It happens to everyone now and then – you wish you could unsend that e-mail that just left your computer. You won’t need to worry again if you remember these four tricks.
Check out the four most common (and most embarrassing) e-mail mistakes, and the best ways to avoid them:
Mistake #1: Hitting “Reply All”
So Carla sends an e-mail inviting you and eight co-workers to a meeting. You say you’ll be there … as long as Mike isn’t chewing his smelly salami sandwich again while he talks. Only problem? Everyone on the initial invite just received your reply – including Mike!
Trick to prevent: Take the ability to make this error go away! Many programs let you customize your tool bar to delete certain buttons. See if you can take out the Reply All button … and you’ll never make this mistake again.
Mistake #2: Forgetting to Attach a File
This is little more than a slip of the mind. But it still makes you feel foolish when you receive that “Uh … there’s nothing attached” message back.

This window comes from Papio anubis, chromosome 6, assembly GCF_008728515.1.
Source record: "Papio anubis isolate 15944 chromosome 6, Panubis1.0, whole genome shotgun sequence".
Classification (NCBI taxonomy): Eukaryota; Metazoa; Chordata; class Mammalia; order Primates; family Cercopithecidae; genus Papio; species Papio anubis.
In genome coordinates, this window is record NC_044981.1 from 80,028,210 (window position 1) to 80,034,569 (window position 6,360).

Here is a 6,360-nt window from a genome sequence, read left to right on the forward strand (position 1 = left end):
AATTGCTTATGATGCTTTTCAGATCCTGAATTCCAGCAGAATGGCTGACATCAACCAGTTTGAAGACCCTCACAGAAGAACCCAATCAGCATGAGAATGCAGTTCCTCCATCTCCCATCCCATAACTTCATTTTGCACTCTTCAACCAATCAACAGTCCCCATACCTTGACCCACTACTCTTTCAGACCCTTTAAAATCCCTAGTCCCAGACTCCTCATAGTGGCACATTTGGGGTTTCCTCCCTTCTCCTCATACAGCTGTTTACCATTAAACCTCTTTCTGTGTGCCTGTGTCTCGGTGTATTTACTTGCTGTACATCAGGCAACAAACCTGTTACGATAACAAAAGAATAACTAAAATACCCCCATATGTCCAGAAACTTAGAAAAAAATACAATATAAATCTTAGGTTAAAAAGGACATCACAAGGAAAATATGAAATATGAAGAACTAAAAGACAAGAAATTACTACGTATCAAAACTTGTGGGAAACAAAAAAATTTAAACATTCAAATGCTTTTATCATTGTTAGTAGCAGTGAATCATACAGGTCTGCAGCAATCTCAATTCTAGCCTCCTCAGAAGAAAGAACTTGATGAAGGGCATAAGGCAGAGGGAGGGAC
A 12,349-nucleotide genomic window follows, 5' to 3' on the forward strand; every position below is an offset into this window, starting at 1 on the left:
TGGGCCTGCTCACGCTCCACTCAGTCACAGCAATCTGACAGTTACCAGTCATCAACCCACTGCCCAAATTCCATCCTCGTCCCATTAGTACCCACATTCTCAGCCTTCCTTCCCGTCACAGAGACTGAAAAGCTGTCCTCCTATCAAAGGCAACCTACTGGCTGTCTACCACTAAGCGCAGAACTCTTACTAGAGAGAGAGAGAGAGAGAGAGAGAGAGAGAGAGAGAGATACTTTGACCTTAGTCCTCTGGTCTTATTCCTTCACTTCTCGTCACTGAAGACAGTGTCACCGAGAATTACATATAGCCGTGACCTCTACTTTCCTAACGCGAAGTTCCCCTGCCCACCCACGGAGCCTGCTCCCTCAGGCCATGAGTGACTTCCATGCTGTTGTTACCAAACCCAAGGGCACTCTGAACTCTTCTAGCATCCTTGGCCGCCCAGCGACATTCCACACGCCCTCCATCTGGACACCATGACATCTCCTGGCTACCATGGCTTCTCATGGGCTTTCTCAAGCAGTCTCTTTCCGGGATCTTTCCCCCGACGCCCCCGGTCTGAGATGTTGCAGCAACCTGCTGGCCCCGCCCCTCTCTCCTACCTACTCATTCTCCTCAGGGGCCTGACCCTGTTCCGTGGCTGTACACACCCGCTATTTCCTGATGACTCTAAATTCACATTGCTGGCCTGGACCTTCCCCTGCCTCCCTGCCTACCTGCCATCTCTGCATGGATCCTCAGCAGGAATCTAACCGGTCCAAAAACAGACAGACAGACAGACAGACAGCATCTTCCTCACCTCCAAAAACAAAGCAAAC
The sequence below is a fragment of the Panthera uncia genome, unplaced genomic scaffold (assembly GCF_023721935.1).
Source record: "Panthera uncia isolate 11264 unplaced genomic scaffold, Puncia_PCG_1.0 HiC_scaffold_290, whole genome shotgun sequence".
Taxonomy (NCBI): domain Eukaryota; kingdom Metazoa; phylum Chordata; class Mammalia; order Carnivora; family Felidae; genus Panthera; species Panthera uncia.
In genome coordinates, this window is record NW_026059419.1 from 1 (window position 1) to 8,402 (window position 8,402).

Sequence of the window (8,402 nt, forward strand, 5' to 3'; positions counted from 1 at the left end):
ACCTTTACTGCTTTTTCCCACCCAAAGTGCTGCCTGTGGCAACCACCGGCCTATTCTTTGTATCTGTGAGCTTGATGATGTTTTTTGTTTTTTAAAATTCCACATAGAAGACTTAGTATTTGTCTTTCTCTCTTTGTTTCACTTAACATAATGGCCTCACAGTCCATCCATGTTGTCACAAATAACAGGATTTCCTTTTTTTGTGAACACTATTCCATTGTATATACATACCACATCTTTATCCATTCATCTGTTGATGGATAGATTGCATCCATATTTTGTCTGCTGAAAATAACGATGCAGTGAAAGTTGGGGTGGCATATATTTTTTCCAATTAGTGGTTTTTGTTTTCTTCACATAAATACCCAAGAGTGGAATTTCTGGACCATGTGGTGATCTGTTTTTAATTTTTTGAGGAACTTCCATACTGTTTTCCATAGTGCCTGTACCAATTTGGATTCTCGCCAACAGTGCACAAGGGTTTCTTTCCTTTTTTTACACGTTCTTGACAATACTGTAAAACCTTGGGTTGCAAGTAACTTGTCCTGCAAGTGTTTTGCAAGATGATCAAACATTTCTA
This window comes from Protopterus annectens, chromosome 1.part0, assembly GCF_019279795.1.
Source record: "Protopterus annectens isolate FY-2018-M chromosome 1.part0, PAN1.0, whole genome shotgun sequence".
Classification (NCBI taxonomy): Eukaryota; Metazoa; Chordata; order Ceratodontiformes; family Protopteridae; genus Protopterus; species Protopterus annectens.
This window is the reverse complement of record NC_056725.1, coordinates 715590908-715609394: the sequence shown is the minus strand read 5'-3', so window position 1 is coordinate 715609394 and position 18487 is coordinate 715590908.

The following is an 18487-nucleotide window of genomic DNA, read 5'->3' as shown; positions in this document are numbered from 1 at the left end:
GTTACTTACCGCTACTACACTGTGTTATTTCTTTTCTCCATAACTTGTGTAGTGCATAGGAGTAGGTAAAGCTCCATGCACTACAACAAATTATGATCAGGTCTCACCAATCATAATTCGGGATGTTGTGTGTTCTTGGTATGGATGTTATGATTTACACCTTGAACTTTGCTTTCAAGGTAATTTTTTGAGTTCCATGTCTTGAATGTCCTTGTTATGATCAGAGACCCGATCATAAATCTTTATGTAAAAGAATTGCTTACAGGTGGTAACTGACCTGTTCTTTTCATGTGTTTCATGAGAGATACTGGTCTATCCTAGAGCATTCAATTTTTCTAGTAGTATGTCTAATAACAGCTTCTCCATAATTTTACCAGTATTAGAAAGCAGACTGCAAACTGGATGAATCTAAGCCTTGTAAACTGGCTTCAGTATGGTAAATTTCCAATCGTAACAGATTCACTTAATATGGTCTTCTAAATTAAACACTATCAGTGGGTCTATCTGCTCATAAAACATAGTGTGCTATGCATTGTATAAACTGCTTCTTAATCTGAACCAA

Trick to prevent: Try attaching the file the first time you reference it in your e-mail message, instead of waiting until you’re finished. That way the file is top of mind, and it’s less likely you’ll attach the wrong one.
Mistake #3: Sending to the Wrong Recipient
You’re typing a note to a co-worker, complaining about your boss that you then proceed to send … to your boss! It makes sense – you have her on your mind, so that’s the name you inadvertently type. But that one’s hard to come back from.
Trick to prevent: Consider leaving the “to” field empty until you are completely finished typing the e-mail. Then you’ll be able to step back and put the correct recipient’s name in that critical space.
Mistake #4: Sending “Flame Mail”
Who hasn’t had the urge to give someone a piece of their mind now and then? And the “anonymity” of e-mail tends to make people a little more vocal than they’d be face to face. Perhaps you’re typing Jim in Marketing an e-mail explaining what you really think of him or simply crafting a snippy reply to Carol’s 100th asking of the standard mileage rate. A flame mail could leave you red-faced or it could be career suicide.
Trick to prevent: Your best bet is to send nothing as soon as you’re done typing it. Better to save it as a draft, give it 30 minutes or an hour and re-read. You’ll be in a better place to objectively decide whether or not to hit send.
Have we missed any embarrassing e-mail scenarios? Let us know here – or share your best techniques to sidestep these e-gaffes.